Why a shareholders agreement is like a pre-nup

Tug-of-War

Why a shareholders agreement is like a pre-nup

Why a shareholders’ agreement is like a pre-nup

Often the last thing on anyone’s mind when they start a business is how the business will operate down the track. During a business start-up phase owners are focused on business development, marketing and product development. Legal and accounting issues are put on the back burner to be revisited when things aren’t quite so busy. In reality that day never comes but after all, what could possibly go wrong?

Quite a lot really. Without an agreement, there are no rules about running the company or getting your money out if you want to exit. A shareholders’ agreement is really the commercial equivalent of a pre-nuptial agreement.

Forming a company in New Zealand is very easy compared with the rules in other countries. Most people chose to have their company governed by the Companies Act rather than their own tailored constitution. Even if they do invest in a constitution, this is a publicly accessible document and there are a lot of things that companies quite legitimately do not want in the public domain. Those issues are almost always dealt with in a shareholders’ agreement.

Nearly all issues arise around governance, control and exit. A good shareholders’ agreement will cover all three areas.

The first is governance. Who will serve as a Director and how will that be determined? What are the Directors’ duties? What does the composition of the Board look like? What say do other shareholders have? How are decisions made?

Secondly, how will the company be managed? Who is in charge and how are operational decisions made? What role do other shareholders have?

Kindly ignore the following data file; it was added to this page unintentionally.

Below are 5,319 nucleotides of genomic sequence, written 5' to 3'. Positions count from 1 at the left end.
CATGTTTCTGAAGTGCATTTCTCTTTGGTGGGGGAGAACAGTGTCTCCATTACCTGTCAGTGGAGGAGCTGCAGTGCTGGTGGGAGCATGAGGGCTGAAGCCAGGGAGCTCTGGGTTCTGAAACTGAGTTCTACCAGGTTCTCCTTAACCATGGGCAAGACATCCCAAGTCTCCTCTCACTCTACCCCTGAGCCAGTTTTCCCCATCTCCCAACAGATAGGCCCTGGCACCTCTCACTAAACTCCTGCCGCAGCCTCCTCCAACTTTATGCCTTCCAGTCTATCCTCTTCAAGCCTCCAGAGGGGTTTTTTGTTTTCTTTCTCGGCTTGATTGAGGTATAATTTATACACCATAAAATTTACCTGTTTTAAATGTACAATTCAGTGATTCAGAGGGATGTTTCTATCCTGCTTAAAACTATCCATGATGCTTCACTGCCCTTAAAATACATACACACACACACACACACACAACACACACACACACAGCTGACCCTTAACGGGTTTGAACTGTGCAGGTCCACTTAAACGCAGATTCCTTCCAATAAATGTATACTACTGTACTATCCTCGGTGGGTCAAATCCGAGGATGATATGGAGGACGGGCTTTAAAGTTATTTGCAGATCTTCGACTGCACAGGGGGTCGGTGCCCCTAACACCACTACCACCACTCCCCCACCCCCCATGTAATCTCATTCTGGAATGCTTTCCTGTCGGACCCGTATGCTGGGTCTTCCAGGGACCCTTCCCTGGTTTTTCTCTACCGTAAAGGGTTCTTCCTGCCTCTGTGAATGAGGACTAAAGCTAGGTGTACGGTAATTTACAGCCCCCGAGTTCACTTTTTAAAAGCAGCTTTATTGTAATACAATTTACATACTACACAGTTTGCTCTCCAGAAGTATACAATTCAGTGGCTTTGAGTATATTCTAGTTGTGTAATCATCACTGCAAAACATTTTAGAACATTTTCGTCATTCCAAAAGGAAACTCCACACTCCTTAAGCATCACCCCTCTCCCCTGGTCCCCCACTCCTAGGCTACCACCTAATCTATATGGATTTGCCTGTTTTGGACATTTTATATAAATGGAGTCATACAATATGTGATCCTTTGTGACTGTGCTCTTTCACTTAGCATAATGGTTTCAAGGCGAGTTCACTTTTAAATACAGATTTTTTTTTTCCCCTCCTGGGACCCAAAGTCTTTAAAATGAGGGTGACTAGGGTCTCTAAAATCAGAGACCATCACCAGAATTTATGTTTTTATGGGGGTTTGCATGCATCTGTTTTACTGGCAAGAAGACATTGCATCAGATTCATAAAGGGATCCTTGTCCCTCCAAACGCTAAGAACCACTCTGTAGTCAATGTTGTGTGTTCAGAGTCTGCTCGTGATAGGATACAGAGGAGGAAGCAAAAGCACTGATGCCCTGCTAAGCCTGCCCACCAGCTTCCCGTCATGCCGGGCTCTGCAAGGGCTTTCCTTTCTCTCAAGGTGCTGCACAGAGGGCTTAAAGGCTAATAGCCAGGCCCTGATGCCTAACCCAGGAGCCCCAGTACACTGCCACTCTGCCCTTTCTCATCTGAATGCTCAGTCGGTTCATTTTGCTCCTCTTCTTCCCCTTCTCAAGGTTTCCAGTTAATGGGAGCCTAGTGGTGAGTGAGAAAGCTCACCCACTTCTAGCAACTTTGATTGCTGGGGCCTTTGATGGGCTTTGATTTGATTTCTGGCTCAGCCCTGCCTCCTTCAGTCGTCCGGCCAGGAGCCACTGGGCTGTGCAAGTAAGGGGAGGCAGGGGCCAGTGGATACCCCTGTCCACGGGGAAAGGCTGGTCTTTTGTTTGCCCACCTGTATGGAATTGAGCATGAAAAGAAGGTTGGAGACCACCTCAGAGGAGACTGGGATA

The third area is around exit. It is not uncommon for shareholders to want to exit the company for any number of reasons. In any start-up, you need to consider whether or not there should be a penalty if a shareholder exits early. Cashflow will almost certainly be tight in the first couple of years of trading. You need to think about whether you could pay out a shareholder early on. Aligned with that decision, it’s important to have a good, hard think about just how much value they would have contributed at that stage. A formula should be employed to help with any valuation and included in the agreement.

One thing that is crucial is to own as much of the value in the company as you possibly can early on. Rather than floating an idea with your friends, prepare a business plan in detail before approaching anyone. It is a lot easier to propose a smaller shareholding once the hard work of the business plan is done – after all, it’s your intellectual property. It’s even easier if you have already some foundation customers on board. In short, the more advanced the business, the more you will own.

One idea that has grown in popularity over the years is sweat equity. This is the idea of giving your employees shares in exchange for length of service or a reduced salary. Think very carefully before committing to this. Sweat equity is quite a compelling idea but incredibly difficult to implement objectively and fraught with difficulty. Our advice is always to consider a profit share system instead.

Many shareholdings are allocated amongst friends. When problems arise, the absence of a shareholders’ agreement will almost always destroy those friendships. By investing time up front with a shareholders’ agreement, you’ll often be alerted to any potential issues down the track and work out early whether or not you can really work with these people.

Feel free to contact us if you would like advice on a shareholders agreement. It is always easiest to implement one at the inception of the business but it’s never too late and will help you avoid some of the pitfalls down the track.

I have no use for bodyguards, but I have a very specific use for two highly trained accountants.

Generate Accounting
Level 2, 22 Dundonald St, Eden Terrace, Auckland, New Zealand 1021.